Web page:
If your body’s aging aches and pains keep you sidelined or slow you down, you are not alone.
Thought-provoking conversations on how to reverse aging are changing. How about throwing fecal transplants into these discussions?
This is not something you’d read about in your average anti-aging magazine, we are guessing!
Fecal transplantation or fecal microbiota transfer (FMT) is a medical procedure that involves collecting feces (also known as stool or poop) from a healthy donor and introducing them into the gastrointestinal tract of a patient. (1)
By introducing healthy bacteria into the recipient’s intestines, the procedure can be done on both children and adults.
A fecal transplant from a healthy donor encourages the recipient’s body to grow healthful bacteria, which can cure some infections and reduce the severity of certain gut health problems.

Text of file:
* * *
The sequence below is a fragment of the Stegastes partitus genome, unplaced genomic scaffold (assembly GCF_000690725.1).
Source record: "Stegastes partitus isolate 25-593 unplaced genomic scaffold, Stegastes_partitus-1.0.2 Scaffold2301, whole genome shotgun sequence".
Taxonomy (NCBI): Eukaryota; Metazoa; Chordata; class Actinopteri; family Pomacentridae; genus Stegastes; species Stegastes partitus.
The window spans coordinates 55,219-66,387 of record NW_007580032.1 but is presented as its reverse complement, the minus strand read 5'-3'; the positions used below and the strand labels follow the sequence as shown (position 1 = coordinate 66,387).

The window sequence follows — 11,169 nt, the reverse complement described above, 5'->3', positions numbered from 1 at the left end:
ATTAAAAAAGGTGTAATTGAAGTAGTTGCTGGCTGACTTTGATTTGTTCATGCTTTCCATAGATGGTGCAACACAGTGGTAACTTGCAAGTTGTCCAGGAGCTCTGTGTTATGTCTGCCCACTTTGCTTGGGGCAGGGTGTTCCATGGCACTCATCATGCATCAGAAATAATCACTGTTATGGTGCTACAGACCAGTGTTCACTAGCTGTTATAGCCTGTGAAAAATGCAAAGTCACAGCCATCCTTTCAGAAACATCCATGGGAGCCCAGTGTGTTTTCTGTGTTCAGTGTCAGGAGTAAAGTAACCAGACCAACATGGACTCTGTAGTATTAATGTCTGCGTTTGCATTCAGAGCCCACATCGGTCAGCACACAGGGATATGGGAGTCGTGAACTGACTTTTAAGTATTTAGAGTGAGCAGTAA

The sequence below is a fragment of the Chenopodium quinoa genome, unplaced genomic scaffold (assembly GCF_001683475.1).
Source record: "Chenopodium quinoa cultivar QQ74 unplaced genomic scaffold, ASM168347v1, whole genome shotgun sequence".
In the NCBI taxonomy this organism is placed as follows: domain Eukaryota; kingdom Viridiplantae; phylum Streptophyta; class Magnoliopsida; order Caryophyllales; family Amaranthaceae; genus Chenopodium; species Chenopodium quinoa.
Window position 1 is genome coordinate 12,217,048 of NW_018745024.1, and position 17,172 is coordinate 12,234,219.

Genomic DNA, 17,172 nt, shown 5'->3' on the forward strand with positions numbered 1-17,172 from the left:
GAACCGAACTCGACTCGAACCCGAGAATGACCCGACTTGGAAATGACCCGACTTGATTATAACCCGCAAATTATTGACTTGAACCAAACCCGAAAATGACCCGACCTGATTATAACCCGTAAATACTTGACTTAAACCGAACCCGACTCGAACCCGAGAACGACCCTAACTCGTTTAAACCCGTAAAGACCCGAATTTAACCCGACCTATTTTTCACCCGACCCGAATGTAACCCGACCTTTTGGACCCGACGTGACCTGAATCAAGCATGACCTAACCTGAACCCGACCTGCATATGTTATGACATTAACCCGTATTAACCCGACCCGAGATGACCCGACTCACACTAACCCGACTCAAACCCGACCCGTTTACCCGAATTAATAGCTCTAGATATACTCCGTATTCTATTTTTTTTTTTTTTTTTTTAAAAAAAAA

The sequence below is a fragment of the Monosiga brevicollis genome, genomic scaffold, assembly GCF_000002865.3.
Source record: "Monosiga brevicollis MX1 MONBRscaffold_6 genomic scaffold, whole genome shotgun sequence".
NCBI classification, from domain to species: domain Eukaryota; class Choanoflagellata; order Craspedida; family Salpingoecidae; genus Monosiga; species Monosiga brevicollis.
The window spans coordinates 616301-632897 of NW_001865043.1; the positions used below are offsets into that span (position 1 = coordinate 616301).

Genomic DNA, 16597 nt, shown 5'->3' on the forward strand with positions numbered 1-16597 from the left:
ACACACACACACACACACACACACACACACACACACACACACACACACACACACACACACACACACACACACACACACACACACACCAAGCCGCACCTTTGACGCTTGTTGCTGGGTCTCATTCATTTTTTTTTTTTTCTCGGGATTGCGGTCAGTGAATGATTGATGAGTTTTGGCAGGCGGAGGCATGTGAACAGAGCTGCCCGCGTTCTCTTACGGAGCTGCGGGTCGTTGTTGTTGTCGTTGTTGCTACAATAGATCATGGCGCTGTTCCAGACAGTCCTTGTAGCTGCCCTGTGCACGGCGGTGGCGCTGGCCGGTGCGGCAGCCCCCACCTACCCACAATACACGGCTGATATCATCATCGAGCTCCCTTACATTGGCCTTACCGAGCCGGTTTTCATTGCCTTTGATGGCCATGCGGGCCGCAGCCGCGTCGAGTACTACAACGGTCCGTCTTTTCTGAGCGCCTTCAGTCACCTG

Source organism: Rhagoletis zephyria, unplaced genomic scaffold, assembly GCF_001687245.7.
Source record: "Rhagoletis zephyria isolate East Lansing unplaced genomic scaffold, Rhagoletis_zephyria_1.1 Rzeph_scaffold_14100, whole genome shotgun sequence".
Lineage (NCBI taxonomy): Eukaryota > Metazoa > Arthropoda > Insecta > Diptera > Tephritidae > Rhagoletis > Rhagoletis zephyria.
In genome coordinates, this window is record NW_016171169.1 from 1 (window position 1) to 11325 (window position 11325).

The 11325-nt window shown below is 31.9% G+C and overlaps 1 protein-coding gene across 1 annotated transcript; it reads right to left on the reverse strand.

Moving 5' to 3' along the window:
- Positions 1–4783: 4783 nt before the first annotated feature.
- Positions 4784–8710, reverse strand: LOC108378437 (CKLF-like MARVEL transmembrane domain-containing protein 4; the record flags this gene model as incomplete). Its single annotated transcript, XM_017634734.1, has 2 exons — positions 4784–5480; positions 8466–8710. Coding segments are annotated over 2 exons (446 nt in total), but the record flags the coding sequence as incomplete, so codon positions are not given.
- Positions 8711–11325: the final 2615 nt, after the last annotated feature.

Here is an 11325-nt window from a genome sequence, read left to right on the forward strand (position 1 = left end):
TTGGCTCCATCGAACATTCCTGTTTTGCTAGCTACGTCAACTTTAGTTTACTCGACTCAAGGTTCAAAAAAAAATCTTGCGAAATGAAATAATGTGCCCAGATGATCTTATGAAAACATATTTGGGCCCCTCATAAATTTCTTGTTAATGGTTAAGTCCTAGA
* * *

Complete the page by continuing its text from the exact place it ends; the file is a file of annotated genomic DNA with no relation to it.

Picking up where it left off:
Transplanting fecal microbiota is not a new concept, and there is much interest in other applications for conditions such as inflammatory bowel disease, autism, obesity, and now to reverse aging.
Past studies have discovered that aging is associated with gut microbiome changes and that changes in our gut bacteria may contribute to the aging process.
Protecting these microbes may help people live longer and healthier lives. Our gut health affects our biology and our aging after all. (2)
The Study on Gut Bacteria and Aging
In a study published in Microbiome on April 29, 2022, the findings show that aging gut microbiota causes detrimental changes in the gut-brain and the gut-retina axes. This implies that microbial modulation could be beneficial in preventing tissue decline in later life.